illusiondweller

Boulder climber
San Diego, CA
Apr 14, 2006 - 10:32am PT
1) Who are you? My name is Gary McCay aka illusiondweller.
2) What year did you first climb at Santee Boulders? 1981
3) How many times (approx.) have you climbed at Santee Boulders, or from what year to what year? 1981 - 1996 on occasion thereafter till 2004.
4) Do you personally know of anyone that climbed at Santee Boulders before you ever did? Do you know who first climbed at Santee Boulders and what year it was? My climbing "mentor" was R. Barnes from Poway, CA. who introduced me to Santee. G. Epperson, R. Amick, the Almadovar brothers, and M. Paul were there before me.
5) Are you aware of a climbing guide(s) in any form (even scribbled notes) for Santee Boulders, that pre-dates Doug White's "Crags and Boulders of San Diego County" (1978)? No
4) Did you climb at any of the Great Western Bouldering Championship climbing contests held at Santee Boulders in the 1970's or '80s? Do you know the specific dates of these contests and who organized the contest? Not at Santee but I did compete in a GWBC at Magnolia Boulers in '83? when Tony Yaniro walked home with first prize after doing a first ascent of a thin overhanging finger crack, sans shoes, with his toes taped up!

Personally, Santee Boulders offers a great gynasium to those who choose to stay fit outside as opposed to indoors. It is unique in that it gives you a sense of climbing in a private, secluded area in a urban setting. Climbing is not a sport that is readily recognized by the general public. It is this uniqueness that draws someone to climbing. The ability to excel at something, away from the public masses, in private, in a peaceful setting while sharing your accomplishments with a select few that have an appreciation for the craft, the outdoors and the beauty that accompanies it. It would be a shame if fitness centers began to disappear in order to make room for something else. So, make an exception for this small parcel of land that so many have enjoyed for decades.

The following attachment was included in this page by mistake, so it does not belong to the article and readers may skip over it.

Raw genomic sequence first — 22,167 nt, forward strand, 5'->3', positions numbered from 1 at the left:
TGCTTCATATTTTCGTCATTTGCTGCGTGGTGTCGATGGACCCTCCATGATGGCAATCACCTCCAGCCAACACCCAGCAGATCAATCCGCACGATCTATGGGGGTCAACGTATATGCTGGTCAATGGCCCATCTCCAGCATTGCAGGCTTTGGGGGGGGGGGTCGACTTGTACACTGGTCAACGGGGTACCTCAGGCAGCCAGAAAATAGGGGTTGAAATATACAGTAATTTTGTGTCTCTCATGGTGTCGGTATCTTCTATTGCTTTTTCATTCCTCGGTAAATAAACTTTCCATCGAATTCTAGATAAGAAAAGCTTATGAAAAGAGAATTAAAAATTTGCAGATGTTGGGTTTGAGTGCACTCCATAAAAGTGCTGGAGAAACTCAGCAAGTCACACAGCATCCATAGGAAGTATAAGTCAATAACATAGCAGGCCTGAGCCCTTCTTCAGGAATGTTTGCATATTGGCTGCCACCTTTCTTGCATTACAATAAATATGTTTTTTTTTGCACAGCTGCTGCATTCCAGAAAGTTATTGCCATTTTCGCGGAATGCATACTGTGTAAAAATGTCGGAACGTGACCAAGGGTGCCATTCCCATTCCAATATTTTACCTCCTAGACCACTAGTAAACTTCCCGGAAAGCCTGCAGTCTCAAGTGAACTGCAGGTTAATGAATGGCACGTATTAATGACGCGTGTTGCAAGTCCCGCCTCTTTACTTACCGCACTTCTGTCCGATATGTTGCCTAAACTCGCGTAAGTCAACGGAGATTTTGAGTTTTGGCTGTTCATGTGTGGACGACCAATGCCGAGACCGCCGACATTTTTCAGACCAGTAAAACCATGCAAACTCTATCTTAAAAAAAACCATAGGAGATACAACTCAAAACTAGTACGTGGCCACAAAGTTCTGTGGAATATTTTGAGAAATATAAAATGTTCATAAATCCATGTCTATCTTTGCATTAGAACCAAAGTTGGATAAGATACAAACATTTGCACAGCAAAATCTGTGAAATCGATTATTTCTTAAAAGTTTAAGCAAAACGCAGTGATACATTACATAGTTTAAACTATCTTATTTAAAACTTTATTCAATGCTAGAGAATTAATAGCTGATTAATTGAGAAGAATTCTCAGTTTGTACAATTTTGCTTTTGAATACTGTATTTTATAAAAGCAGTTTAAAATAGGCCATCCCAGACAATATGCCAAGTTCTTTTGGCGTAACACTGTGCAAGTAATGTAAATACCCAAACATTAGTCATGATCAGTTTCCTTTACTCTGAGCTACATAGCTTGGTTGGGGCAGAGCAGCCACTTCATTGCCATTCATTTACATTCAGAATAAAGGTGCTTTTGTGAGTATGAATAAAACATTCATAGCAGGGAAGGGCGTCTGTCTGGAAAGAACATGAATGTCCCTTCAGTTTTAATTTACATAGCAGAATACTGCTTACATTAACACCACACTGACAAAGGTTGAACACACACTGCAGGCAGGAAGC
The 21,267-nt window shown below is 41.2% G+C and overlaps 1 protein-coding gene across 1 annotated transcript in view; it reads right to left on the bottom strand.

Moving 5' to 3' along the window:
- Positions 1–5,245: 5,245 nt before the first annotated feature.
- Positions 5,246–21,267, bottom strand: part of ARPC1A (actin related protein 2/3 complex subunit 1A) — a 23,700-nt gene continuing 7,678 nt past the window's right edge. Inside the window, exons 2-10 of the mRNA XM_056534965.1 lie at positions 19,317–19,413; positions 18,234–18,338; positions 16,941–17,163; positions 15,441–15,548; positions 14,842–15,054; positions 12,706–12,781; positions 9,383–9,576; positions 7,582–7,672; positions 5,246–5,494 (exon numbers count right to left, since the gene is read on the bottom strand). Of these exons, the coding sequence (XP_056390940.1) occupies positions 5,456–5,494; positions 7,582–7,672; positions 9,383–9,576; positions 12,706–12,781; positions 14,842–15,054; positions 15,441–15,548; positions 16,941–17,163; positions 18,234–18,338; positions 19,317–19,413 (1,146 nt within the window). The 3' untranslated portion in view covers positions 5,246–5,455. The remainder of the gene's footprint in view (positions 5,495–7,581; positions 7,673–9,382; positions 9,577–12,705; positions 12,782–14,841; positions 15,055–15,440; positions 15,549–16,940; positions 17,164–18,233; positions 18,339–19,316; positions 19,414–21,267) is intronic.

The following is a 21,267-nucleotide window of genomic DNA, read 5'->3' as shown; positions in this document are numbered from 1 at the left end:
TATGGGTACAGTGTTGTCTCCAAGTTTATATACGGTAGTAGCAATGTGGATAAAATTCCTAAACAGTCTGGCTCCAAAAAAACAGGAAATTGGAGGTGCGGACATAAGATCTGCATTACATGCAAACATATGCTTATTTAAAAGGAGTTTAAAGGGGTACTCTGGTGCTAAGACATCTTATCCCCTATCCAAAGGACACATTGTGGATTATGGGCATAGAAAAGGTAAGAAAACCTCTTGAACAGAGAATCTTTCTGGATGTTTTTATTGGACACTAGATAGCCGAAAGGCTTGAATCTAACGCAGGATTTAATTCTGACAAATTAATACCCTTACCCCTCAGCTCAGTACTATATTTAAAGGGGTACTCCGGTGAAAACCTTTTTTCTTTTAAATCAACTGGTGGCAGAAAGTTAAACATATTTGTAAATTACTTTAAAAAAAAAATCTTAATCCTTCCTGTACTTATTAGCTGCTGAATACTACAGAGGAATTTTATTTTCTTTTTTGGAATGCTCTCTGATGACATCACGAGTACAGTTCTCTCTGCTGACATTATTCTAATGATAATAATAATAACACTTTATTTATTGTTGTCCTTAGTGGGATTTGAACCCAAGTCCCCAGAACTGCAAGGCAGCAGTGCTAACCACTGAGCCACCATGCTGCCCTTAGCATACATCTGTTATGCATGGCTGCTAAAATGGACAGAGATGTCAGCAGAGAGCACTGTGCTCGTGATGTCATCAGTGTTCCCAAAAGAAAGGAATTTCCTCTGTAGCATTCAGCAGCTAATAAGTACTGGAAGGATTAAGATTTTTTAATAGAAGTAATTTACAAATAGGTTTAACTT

Grug

Trad climber
Golden, Colorado
Apr 14, 2006 - 11:32am PT
I (Greg Cameron) only climbed at Santee boulders maybe 6-8 times or so, in spite of growing in nearby Poway. My proximity to Woodson (and lack of a car for much of the time I lived there) made climbing at Woodson much more reasonable.

Always enjoyed myself at Santee, in spite of th fact that it offers the kind of hard problems that I've never been particularly good at (more of a crack guy).

I was in the contest in 1979. JW, unless my memory is worse than I thought, I don't think I was in the 1973 contest. I was IN to waterpolo that year and don't remember climbing much at all.
John Vawter

Social climber
San Diego
Apr 14, 2006 - 01:06pm PT
Grug: Maybe it was Jim. I don't have a shot of the finalists so I'm just going on my foggy memory, but I'm pretty sure it was another PMB.
Ed Hartouni

Trad climber
Livermore, CA